27 March, 2011
2 days in Yellowstone National Park in the winter is always interesting. the evening before we ventured into the park we had a snow storm in Yellowstone as well as Fishtail. There was from 15 to 25 inches of snow across the region. The road crews had been busy but there was no problem getting to the park and then driving through it. The bison that were moving found it easier on the road than in the meadows. As the sun started to shine through there were some spectacular views on Yellowstone. Entering the Lamar Valley we saw shadows of the landscape and in this photograph the trees. With this much snow, everything was pristine and there had not been time for the wildlife to put tracks in most of the snow. I stopped to take a photograph of one of the peaks which is very ordinary most of the year. But this was different. What you will observe is the crest and only the crest of a mountain that is at least 9000 feet high.
We decided to drive the entire 50 miles across the northern route to Cooke City in hopes of seeing something other than bison. In case you want to see Bison, go to the blog of our January trip. We hoped to see a moose, but all we saw was snow and it Cooke City it was pilled at least 10 feet high or higher. On our return we spotted some elk. This young lady was sneaking some food from under this bush when I snapped the picture. She was one of at least 50 who had found a place near the river that didn't have much snow.
The second day as we entered the park, I said to Marty, I hope we get to see a coyote or fox before the day is over. Of course there were a lot of bison and we also saw some big horn sheep and a couple elk with huge racks. We were in the Lamar Valley, just before the Soda Butte when we saw several cars and people with spotting scopes looking up the mountain to the north. As we slowed down we spotted 5 wolves, the Lamar pack, running toward the road.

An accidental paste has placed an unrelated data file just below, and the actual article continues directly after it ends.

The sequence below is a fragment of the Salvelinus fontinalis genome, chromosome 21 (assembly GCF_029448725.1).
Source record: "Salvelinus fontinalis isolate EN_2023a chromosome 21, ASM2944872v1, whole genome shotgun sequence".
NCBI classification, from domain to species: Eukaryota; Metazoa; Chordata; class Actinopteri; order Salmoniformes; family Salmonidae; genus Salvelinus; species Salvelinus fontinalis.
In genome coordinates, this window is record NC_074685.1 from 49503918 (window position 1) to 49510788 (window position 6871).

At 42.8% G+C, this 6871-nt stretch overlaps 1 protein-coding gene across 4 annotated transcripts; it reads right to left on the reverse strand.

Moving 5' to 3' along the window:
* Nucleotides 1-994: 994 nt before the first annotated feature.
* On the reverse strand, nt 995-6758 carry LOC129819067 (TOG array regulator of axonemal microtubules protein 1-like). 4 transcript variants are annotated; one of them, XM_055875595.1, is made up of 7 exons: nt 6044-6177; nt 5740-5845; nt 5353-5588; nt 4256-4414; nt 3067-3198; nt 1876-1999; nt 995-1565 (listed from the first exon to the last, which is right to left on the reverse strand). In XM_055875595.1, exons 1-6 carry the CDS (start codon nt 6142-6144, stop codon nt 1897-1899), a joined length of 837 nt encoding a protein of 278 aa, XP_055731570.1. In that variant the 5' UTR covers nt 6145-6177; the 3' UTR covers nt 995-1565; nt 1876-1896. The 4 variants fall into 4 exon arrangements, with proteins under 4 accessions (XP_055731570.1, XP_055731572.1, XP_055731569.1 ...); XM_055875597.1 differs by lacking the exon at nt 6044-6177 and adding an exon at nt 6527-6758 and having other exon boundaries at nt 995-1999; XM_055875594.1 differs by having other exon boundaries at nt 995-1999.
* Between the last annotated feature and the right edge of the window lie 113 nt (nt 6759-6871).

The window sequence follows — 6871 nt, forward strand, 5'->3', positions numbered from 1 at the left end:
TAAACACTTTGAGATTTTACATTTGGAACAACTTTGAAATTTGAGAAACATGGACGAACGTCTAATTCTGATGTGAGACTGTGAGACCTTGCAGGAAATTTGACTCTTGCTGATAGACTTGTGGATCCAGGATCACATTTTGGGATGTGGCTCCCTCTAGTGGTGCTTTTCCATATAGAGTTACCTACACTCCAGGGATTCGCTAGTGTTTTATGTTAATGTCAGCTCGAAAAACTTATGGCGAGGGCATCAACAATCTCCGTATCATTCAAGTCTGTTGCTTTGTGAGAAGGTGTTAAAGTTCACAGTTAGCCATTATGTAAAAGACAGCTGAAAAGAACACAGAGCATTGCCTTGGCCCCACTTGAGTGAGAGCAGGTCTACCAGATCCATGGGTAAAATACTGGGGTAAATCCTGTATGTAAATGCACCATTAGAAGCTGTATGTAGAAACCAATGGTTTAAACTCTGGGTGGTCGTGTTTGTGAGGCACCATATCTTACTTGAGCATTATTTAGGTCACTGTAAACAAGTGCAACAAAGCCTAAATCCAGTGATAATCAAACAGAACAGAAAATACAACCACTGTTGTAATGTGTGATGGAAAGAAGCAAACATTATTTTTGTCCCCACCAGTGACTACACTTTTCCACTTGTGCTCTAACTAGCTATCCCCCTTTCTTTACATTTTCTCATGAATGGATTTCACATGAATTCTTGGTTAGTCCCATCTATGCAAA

We had never seen wolves running so fast and howling so loud. It wasn't until later that we discovered what had happened earlier in the day. As they approached the road they suddenly turned in an eastern direction. I soon had to drive the car toward them as they became out of range of the camera. We also observed that they were having fun. These two were wrestling.
They were having a ball. Running, jumping, chasing each other. The howling was loud and these 2 were sparring.
They soon turned around and I had to move the car again. They returned to the spot at the bottom of the mountain where we first saw them and started back up from where they came. What was going on? Earlier in the day, they had attached and killed an elk. They then had breakfast and took a nap. I can only assume with all that nutrition they were full of vim and vigor and decided to have some fun. Yes, lets run down the mountain and when they saw the crowd with the spotting scopes they turned to the east and when they got tired and the fun was over, they returned to the spot up the mountain.
This was a rare occassion. We have not seen wolves in Yellowstone for a least a couple years. We have never seem them this active. The hour we spent watching them made our trip. We ventured on to Cooke City in hopes of seeing a moose. Not this time.
By the way, we didn't see any grizzlys either. If I was one of them and saw all the snow, I would have crawled back in my den until it got warmer and the snow had melted. We have plans to return in May and June. By then there should be some youngsters running around and the snow will be off the roads so we can see the entire park.